False Claims Act Round-Up — DOJ Continues Aggressive Prosecution of Healthcare Fraud
The Biden Administration warned the healthcare industry that it would aggressively prosecute fraud cases. The Justice Department is executing on that promise and doing so with great success. Week after week, we read about False Claims Act settlement with multi-million dollar penalties. We barely hear much about healthcare compliance innovation and strategies — the industry is clearly treading water when it comes to proactive compliance efforts.
Here is a summary of some of the more significant enforcement actions in the past few weeks:
Philips RS (formerly Respironics), a manufacturer of durable medical equipment paid of $24 million to resolve False Claims Act violations. Philips paid kickbacks to DME suppliers to increase sales of ventilators, oxygen concentrators, and other respiratory-related medical equipment. Respironics gave DME suppliers physician prescribing data free of charge to assist in their marketing efforts to physicians.
Philips will pay $22.62 million to the United States and $2.13 million to various states. Philips also entered into a five-year Corporate Integrity Agreement with HHS-OIG. The CIA requires Philips to implement a robust compliance program that includes review of arrangements with referral sources and monitoring of its sales force. The CIA requires Philips to retain an independent monitor, selected by the OIG, to assess the effectiveness of Philips’ compliance systems. The investigation was initiated by a whistleblower, who was awarded $4.3 million dollars of the federal settlement amount.
Bayer Corporation, an Indiana manufacturer, agreed to pay $40 million to resolve False Claims Act and False Statement violations arising from the drugs Trasylol, Avelox and Baycol. The claims arose from two separate whistleblower lawsuits filed by Laurie Simpson, a former marketing employee. Simpson was awarded $11 million from the settlement.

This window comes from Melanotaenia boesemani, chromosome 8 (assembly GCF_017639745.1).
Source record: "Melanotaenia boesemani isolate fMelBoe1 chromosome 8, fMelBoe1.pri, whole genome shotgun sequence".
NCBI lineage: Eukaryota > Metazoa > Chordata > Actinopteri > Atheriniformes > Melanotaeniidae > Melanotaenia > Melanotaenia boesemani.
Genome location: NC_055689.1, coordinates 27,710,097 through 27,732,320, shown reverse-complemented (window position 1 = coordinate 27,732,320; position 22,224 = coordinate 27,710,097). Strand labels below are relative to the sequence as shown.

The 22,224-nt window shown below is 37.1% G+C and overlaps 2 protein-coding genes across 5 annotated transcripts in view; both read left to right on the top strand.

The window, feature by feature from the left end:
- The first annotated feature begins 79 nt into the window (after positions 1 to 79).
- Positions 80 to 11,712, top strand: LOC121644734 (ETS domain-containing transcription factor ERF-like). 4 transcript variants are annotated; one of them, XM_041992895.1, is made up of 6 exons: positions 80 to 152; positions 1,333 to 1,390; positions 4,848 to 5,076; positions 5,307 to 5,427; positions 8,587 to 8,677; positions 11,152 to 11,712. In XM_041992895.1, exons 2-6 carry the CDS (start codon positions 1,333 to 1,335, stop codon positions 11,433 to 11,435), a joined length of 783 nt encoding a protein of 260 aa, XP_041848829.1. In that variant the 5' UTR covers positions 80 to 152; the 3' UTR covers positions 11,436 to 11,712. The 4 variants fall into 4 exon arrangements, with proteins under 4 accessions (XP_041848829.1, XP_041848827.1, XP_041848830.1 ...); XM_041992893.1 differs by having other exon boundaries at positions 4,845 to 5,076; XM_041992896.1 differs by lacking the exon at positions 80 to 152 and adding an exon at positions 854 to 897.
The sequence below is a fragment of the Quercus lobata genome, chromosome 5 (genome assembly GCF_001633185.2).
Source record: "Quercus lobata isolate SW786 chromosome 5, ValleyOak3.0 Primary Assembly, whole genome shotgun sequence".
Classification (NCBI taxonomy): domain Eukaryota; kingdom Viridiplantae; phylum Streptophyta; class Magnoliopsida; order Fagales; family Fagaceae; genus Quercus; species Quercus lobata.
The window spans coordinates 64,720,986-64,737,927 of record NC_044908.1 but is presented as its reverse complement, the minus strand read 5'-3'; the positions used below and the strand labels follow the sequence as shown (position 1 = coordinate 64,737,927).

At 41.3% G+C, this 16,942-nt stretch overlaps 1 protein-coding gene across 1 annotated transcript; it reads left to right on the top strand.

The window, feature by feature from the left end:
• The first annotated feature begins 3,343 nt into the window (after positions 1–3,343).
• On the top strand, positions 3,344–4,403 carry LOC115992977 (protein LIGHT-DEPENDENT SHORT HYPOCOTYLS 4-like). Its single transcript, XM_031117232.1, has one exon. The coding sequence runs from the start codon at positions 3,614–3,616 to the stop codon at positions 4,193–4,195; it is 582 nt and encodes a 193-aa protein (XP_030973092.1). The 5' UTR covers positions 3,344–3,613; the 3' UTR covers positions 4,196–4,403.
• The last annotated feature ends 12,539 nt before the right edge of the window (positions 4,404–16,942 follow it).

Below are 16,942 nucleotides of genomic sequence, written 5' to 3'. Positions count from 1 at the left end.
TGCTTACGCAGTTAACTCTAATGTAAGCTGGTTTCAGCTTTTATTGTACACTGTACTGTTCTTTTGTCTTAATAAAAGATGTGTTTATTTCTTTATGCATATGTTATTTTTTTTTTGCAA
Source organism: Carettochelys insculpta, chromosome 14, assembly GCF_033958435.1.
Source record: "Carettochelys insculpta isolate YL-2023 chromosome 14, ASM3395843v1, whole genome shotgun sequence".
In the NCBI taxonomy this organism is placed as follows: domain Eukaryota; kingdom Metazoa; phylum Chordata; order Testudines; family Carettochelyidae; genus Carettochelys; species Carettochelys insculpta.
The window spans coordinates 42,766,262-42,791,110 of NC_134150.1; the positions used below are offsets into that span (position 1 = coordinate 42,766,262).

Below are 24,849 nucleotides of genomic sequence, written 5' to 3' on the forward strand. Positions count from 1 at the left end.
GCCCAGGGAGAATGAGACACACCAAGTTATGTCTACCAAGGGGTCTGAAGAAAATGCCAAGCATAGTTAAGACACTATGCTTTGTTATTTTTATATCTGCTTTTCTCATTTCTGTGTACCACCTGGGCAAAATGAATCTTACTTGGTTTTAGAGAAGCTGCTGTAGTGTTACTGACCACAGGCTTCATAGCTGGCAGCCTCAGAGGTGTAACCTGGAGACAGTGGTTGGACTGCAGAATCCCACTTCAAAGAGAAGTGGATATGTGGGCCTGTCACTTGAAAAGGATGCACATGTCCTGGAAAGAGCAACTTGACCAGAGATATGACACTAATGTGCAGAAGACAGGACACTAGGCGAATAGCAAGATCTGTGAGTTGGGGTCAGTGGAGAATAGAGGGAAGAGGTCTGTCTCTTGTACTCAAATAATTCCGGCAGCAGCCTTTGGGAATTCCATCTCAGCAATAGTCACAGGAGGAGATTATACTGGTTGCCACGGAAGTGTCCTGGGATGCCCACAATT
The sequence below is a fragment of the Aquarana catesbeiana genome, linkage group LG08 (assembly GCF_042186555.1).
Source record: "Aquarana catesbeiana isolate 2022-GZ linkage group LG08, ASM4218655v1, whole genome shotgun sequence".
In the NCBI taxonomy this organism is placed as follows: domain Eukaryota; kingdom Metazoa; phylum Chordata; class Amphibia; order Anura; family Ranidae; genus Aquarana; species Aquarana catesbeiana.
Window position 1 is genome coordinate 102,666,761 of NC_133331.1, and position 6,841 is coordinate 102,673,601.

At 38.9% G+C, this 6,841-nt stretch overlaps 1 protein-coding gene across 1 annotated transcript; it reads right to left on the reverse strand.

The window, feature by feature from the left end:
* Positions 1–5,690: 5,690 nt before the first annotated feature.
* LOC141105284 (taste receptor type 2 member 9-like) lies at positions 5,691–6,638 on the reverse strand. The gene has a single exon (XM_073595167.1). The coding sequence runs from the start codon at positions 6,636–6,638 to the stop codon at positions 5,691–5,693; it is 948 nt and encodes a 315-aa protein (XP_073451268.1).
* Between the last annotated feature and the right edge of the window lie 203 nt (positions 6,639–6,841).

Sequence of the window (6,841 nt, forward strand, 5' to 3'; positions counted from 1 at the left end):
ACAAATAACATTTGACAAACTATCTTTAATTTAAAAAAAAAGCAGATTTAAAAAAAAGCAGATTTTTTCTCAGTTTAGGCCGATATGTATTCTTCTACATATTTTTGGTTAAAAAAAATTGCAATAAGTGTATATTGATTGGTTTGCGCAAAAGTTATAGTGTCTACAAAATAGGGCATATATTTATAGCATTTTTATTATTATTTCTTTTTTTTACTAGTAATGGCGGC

In one lawsuit, Bayer paid kickbacks to hospitals and physicians to increase use of drugs Trasylol (used to control bleeding in heart surgeries) and Avelox (an antibiotic), and marketed these drugs for off-label uses. In addition, Bayer downplayed the safety risks of Trasylol.
As alleged in the second lawsuit, Bayer misrepresented the risks of rhabdomyolysis from use of Baycol. Bayer also misrepresented the efficacy of Baycol and fraudulently induced the Defense Logistics Agency to renew contracts relating to Baycol. Subsequently, Trasylol and Baycol were withdrawn from the market for safety reasons.
Bayer agreed to pay $38.86 million to the United States and $1.13 million to 20 states and the District of Columbia.
Mark Schena and Arrayit Corporation were convicted of misleading investors, healthcare fraud and paying illegal kickbacks relating to the submission of over $77 million in false and fraudulent claims for COVID-19 and allergy testing.
Schena engaged in a scheme to defraud Arrayit investors by claiming he had invented revolutionary technology to test for virtually any disease using a few drops of blood. Schena falsely claimed he was the “father of microarray technology” and falsely stated he was on the shortlist for the Nobel Prize. He also falsely represented to investors that Arrayit was valued at $4.5 billion based on purported revenues of $80 million per year.
Schena failed to release SEC disclosures and concealed that Arrayit was on the verge of bankruptcy. To address investor concerns, Schena conducted private meetings and issuing false press releases and tweets.
Schena also orchestrated an illegal kickback and fraud scheme by submitting fraudulent claims for unnecessary allergy testing. Arrayit ran allergy screening tests on every patient for 120 different allergens (ranging from hornet strings to codfish). Schena paid kickbacks to marketers and orchestrated a deceptive marketing plan. As his business crumbled, Schena claimed that Arrayit had developed an effective test for COVID-19 based on its blood-testing technology.
Schena is scheduled to be sentenced in January 2023.